Health & Wellness
In These Times
Mon, 28 Jan 2008 07:47 CST
Is it right that people are trying to make money off taking care of our most vulnerable population?
In late 2007, the investment firm The Carlyle Group purchased one of the country's largest nursing home chains despite the concerns of regulators, lawmakers and workers' groups that the acquisition would lead to staffing cuts and cause a decline in quality of care for residents. The $6.3 billion purchase of Toledo, Ohio-based Manor Care Inc. closed after a Michigan judge lifted a restraining order that temporarily halted the sale.
"The problem is, in the nursing home industry, making money means cutting care," says Julie Eisenhardt, a spokeswoman for Service Employees International Union (SEIU), which represents employees at about 15 Manor Care homes and which spearheaded a campaign to raise awareness about the buyout.
In 2006, Manor Care, which operates more than 500 nursing, rehabilitation and assisted living facilities in 32 states, posted $167 million in profits and $3.6 billion in revenues. Manor Care shareholders were slated to get $67 for each share as part of the deal.
R. James R. Blair, PhD
The British Journal of Psychiatry (2003)
Wed, 01 Jan 2003 02:02 CST
To understand a psychiatric disorder we need to know why the pathology causes the behavioural disturbance, the neural structures implicated in the pathology and the cause of the dysfunction in the neural structures. With regard to psychopathy, we have clear indications regarding why the pathology gives rise to the emotional and behavioural disturbance and important insights into the neural systems implicated in this pathology. What remains unclear is why these neural systems are dysfunctional.
Sat, 19 Jan 2008 21:41 CST
Sun, 27 Jan 2008 14:33 CST
New York - Could it be that the "natural" mental decline that afflicts many older people is related to how much lead they absorbed decades before?
That's the provocative idea emerging from some recent studies, part of a broader area of new research that suggests some pollutants can cause harm that shows up only years after someone is exposed.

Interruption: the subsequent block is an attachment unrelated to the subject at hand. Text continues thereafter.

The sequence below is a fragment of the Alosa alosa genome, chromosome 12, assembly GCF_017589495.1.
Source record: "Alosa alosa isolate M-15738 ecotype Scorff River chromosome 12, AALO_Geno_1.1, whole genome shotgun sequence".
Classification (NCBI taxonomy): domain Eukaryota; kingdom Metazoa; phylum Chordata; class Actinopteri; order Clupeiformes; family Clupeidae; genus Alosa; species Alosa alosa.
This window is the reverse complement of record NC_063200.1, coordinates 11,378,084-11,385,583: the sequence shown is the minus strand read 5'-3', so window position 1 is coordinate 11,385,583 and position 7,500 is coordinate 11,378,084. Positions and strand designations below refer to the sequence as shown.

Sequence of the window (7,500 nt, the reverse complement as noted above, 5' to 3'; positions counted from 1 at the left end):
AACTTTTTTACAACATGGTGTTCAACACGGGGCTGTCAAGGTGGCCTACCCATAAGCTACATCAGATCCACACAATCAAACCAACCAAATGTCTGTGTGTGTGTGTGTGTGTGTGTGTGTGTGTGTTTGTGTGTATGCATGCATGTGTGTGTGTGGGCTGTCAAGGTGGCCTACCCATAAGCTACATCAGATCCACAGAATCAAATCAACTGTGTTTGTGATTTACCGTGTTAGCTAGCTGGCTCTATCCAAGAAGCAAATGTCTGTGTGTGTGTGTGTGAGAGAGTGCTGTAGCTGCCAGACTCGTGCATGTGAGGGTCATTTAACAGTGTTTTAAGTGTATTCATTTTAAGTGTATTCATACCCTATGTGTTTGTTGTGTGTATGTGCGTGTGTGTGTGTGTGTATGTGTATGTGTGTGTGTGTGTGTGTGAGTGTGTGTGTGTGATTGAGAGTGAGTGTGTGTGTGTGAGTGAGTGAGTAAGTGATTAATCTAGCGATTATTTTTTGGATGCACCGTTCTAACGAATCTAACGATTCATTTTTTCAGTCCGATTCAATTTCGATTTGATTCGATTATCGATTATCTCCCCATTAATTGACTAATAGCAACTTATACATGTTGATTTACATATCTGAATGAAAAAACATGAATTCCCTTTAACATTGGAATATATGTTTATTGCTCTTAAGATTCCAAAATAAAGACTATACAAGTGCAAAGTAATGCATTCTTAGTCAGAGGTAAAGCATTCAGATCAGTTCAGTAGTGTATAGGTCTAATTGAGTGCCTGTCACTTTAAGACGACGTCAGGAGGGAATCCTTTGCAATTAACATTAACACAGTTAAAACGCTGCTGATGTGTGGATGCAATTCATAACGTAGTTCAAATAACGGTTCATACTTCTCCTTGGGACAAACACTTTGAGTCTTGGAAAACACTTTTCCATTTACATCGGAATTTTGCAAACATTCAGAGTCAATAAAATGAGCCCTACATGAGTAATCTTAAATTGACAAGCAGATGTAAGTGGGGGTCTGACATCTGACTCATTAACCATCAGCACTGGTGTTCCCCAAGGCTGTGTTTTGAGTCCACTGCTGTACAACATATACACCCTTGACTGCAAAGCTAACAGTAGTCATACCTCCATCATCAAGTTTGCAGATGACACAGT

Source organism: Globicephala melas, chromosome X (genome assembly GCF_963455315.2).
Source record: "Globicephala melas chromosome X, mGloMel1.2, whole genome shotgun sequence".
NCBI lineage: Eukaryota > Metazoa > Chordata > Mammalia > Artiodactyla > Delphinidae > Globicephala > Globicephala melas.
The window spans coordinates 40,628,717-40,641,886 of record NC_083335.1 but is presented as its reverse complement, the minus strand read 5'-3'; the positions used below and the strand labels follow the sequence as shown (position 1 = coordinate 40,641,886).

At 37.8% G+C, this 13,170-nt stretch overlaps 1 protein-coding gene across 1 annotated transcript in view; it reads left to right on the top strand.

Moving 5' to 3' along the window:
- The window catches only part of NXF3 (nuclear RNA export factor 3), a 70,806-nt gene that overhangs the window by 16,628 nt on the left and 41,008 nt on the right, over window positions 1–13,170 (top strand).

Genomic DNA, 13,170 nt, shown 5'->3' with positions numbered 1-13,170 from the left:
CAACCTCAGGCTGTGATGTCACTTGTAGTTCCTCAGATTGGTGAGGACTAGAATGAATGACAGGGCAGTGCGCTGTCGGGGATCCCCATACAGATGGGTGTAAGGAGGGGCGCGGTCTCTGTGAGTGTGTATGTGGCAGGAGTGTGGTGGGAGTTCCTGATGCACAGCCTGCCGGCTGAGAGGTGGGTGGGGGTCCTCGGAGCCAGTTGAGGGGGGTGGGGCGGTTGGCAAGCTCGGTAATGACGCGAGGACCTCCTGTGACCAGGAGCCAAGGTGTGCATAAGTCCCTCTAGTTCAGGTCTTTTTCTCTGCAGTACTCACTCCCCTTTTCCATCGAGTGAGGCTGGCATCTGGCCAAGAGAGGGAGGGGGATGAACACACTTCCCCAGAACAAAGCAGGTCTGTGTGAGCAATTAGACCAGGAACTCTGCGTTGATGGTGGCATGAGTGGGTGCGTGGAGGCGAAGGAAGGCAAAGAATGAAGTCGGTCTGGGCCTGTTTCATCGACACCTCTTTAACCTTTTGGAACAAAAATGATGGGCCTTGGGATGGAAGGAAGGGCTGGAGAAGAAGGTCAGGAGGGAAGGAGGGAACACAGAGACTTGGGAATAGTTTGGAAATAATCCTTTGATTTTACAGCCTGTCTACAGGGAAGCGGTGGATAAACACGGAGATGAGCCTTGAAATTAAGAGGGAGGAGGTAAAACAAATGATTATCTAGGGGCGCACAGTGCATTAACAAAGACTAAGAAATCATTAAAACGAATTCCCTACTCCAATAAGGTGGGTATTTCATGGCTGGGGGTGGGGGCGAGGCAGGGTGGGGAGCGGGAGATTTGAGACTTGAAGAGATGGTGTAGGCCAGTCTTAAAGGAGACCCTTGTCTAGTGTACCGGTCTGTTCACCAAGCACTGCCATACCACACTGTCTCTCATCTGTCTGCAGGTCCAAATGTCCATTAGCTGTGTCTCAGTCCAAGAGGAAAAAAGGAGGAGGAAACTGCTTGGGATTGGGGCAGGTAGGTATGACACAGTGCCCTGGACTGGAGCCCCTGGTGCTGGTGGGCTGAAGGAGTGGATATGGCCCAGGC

Sun, 27 Jan 2008 02:17 CST
A paper published January 17 in a prestigious medical journal demonstrated in the starkest of terms how pharmaceutical companies tend to publish research that's favorable to their products and leave unfavorable results tucked away in their files. It's a problem that everyone outside the industry already recognizes, but the results of this most recent study should really set off alarms.
Michelle R. Smith
Sat, 26 Jan 2008 22:41 CST
Providence, Rhode Island - The movement to ban artery-clogging trans fats from food has a new venue: cooking schools.
The places that train the people who will someday be feeding the rest of us are cutting back or eliminating artificial trans fats from their classrooms, saying they have a responsibility to teach students how to cook healthy foods.
Sat, 26 Jan 2008 19:46 CST
A Democratic lawmaker in New Mexico wants to tax televisions and video games to raise funds to fight childhood obesity and improve education in the state, officials said Friday.
"I have asked our legislative council service to prepare the "Leave No Child Inside" bill and am hopeful that it will be ready for me to introduce on Monday," educator-turned-lawmaker Gail Chasey told AFP.
"Leave No Child Inside" -- a play on the federal education initiative "No Child Left Behind" -- is backed by grassroots environmental group, the Sierra Club.
University of Chicago
Fri, 18 Jan 2008 15:21 CST
Many try to identify with animals, gadgets, spiritual beliefs.
New research at the University of Chicago finds evidence for a clever way that people manage to alleviate the pain of loneliness: They create people in their surroundings to keep them company.
"Biological reproduction is not a very efficient way to alleviate one's loneliness, but you can make up people when you're motivated to do so," said Nicholas Epley, Assistant Professor of Behavioral Science at the University of Chicago's Graduate School of Business. "When people lack a sense of connection with other people, they are more likely to see their pets, gadgets or gods as human-like."
Social scientists call this tendency "anthropomorphism." As a research topic, the phenomenon carries important therapeutic and societal implications, Epley said. He and his co-authors will publish their findings on anthropomorphism in the February issue of the journal Psychological Science. Also contributing to the research were Scott Akalis of Harvard University and the University of Chicago's Adam Waytz and John Cacioppo.
Sun, 19 Aug 2007 16:05 CDT
Study published in August 2007 issue of The Journal of Abnormal Psychology indicates that some traits correlating to adult psychopathy may be present as early as age 3.
Thu, 26 May 2005 15:57 CDT
Dr. Essi Viding
of the London Kings College Institute of Psychiatry and colleagues have found the tendency toward psychopathic behavior has a strong genetic component
. (same press release here